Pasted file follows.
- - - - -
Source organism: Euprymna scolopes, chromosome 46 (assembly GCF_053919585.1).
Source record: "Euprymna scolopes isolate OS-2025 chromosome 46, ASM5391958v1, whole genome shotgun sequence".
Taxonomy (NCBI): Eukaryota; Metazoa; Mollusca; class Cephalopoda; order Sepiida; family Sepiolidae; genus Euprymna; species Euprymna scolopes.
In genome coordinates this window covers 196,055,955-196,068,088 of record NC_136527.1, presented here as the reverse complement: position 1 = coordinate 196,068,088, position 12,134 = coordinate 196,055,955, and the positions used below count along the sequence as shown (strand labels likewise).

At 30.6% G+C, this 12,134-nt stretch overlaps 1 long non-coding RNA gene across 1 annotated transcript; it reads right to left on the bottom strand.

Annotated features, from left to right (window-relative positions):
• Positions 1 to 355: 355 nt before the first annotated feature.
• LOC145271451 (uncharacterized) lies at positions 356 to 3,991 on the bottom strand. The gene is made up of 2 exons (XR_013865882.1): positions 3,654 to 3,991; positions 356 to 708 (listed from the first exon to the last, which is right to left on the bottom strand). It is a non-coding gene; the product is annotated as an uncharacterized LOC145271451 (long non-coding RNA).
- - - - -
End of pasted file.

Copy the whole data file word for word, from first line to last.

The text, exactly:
Source organism: Euprymna scolopes, chromosome 46 (assembly GCF_053919585.1).
Source record: "Euprymna scolopes isolate OS-2025 chromosome 46, ASM5391958v1, whole genome shotgun sequence".
Taxonomy (NCBI): Eukaryota; Metazoa; Mollusca; class Cephalopoda; order Sepiida; family Sepiolidae; genus Euprymna; species Euprymna scolopes.
In genome coordinates this window covers 196,055,955-196,068,088 of record NC_136527.1, presented here as the reverse complement: position 1 = coordinate 196,068,088, position 12,134 = coordinate 196,055,955, and the positions used below count along the sequence as shown (strand labels likewise).

At 30.6% G+C, this 12,134-nt stretch overlaps 1 long non-coding RNA gene across 1 annotated transcript; it reads right to left on the bottom strand.

Annotated features, from left to right (window-relative positions):
• Positions 1 to 355: 355 nt before the first annotated feature.
• LOC145271451 (uncharacterized) lies at positions 356 to 3,991 on the bottom strand. The gene is made up of 2 exons (XR_013865882.1): positions 3,654 to 3,991; positions 356 to 708 (listed from the first exon to the last, which is right to left on the bottom strand). It is a non-coding gene; the product is annotated as an uncharacterized LOC145271451 (long non-coding RNA).